Serbia bans US and British election monitors - Europe - World - The Independent

Serbia bans US and British election monitors

Serbia's electoral commission has barred US and British observers from monitoring its presidential elections in protest over the countries' support for Kosovan independence.

A member of the commission from the ultra-nationalist Serbian Radical Party (SRS), Slavoljub Milenkovic, said yesterday that the US and Britain would be prevented from sending monitors for the 20 January elections "because their countries want to destroy us and grab Kosovo away from Serbia".

The US and most EU nations back independence for Kosovo, which is populated by some two million ethnic Albanians. It has been run by the UN since 1999, when a Nato bombing campaign forced Belgrade to end its crackdown on an armed insurgency of Kosovan Albanians.

After more than two years of internationally sponsored negotiations, Serbia, backed by Russia, still fiercely opposes the imminent independence of Kosovo and has refused any solution other than broad autonomy. Belgrade did not react yesterday to a report in The New York Times that claimed the US and Germany have agreed to recognise the independence of Kosovo, and will push the rest of the EU to follow suit after the outcome of the Serbian presidential elections, the second round of which is to be held on 3 February.

Senior EU officials told the paper that the US President, George W Bush, and the German Chancellor, Angela Merkel, had agreed that it was imperative to secure the stability of the western Balkans by coordinating the recognition of Kosovo between the US and the EU.

Nationalism and anti-Western sentiment are growing in Serbia as it seeks to keep Kosovo from breaking away. The issue of Kosovan independence, which had been on the back-burner since 1999, came into sharp focus after international negotiations over the province began in 2005. Those efforts finally collapsed at the end of last year, prompting the Kosovan government-elect to warn that it would go ahead and declare independence in early 2008.

It provided a further opportunity for the conservative, nationalist government of Prime Minister Vojislav Kostunica to rally Serbs, most of whom consider Kosovo to be the cradle of their medieval state and religion. His harsh rhetoric on Kosovo has created an atmosphere resembling the nationalist era of former leader Slobodan Milosevic.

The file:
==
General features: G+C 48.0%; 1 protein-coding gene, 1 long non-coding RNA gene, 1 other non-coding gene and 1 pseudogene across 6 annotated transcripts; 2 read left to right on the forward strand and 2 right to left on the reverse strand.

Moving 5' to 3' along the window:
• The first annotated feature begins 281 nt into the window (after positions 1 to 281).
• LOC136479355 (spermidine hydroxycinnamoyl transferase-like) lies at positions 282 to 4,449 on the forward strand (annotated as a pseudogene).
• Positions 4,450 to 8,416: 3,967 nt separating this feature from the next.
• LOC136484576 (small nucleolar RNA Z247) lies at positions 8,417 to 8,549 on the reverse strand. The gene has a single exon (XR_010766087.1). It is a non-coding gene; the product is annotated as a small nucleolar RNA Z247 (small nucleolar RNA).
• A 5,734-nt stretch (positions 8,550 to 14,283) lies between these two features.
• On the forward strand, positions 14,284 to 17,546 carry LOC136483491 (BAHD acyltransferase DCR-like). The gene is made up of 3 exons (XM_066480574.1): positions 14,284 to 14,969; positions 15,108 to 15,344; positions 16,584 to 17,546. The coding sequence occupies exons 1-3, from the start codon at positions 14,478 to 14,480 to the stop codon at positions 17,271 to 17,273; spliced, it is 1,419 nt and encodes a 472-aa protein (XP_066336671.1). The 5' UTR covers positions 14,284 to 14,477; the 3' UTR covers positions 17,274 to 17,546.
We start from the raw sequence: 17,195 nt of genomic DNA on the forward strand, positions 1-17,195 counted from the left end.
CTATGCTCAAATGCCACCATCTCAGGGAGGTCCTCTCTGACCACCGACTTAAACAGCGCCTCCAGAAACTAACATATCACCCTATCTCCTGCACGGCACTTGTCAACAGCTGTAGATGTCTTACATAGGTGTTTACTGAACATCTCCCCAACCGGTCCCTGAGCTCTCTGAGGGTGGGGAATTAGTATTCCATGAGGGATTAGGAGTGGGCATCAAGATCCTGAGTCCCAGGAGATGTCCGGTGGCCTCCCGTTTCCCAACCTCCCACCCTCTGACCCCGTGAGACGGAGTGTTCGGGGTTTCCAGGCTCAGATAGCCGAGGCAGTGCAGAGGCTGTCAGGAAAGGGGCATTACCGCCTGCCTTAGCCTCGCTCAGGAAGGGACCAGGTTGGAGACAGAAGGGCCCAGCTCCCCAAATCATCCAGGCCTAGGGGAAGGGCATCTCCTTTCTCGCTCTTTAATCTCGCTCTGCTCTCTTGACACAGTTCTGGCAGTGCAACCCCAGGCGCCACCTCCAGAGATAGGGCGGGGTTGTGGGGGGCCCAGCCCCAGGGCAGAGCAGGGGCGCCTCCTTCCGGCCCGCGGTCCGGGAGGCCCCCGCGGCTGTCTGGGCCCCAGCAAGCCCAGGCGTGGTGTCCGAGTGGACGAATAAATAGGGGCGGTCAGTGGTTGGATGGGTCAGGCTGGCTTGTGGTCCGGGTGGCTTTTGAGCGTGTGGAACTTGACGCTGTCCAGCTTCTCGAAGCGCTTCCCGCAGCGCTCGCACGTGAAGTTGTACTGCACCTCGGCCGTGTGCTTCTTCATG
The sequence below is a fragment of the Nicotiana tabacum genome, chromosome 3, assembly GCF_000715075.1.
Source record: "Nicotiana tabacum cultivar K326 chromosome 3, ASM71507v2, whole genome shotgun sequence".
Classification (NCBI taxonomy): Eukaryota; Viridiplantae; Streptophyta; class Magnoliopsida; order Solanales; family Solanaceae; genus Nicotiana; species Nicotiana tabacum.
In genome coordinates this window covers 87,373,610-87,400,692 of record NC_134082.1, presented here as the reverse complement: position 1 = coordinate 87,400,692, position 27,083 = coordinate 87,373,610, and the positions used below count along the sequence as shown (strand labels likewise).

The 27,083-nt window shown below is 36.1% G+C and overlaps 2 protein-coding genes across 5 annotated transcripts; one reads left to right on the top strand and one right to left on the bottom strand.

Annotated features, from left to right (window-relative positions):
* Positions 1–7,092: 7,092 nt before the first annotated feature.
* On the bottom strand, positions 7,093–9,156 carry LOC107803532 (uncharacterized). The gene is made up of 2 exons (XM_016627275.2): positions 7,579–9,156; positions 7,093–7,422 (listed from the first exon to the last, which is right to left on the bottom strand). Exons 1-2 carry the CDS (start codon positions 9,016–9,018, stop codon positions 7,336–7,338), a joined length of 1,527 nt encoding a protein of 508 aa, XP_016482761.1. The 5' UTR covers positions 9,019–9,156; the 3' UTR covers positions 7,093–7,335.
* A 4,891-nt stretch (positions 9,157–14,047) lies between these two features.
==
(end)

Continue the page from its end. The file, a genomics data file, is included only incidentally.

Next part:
Mr Kostunica's frequent diatribes against the EU and its planned mission for Kosovo are pushing Serbia away from signing the Stabilisation and Association Agreement with the EU, which would give Serbia freer trade access to the European Union. Alongside this, Serbia's reluctance to hand over the remaining war crimes indictees is also not helping relations.

Mr Kostunica's insistence on closer ties with Russia also worries many. Serbs are deeply split over the issue, as no significant aid has ever been forthcoming from Russia in the recent past. No major Russian investments have been allowed since the fall of Milosevic in 2000.

However, Mr Kostunica's government now seems ready to sell the family jewellery, Oil Industry of Serbia (NIS), to Gazprom, Russia's state-run energy giant, in a murky deal for a knockdown price of €400m (£300m) by the end of next week, a move that anaylsts say could further endanger Serbia's access to the EU.

The European Commission yesterday voiced concern over the sale of NIS. Spokesman Krisztina Nagy said: "The Commission hopes that the sale of an important asset such as the Serbian oil company will be open and driven by objective, commercial and economic interests."

Serbia finds itself at a crossroads over the conflicting issues of Kosovo, the EU and relations with Russia just days before the presidential elections, which are considered crucial for the country. Voters are to chose between the reformist and pro-Western President Boris Tadic, and the ultranationalist SRS candidate Tomislav Nikolic. With their choice, they will also decide if Serbia will continue down the road of EU integration or return to its nationalist, isolationist past.

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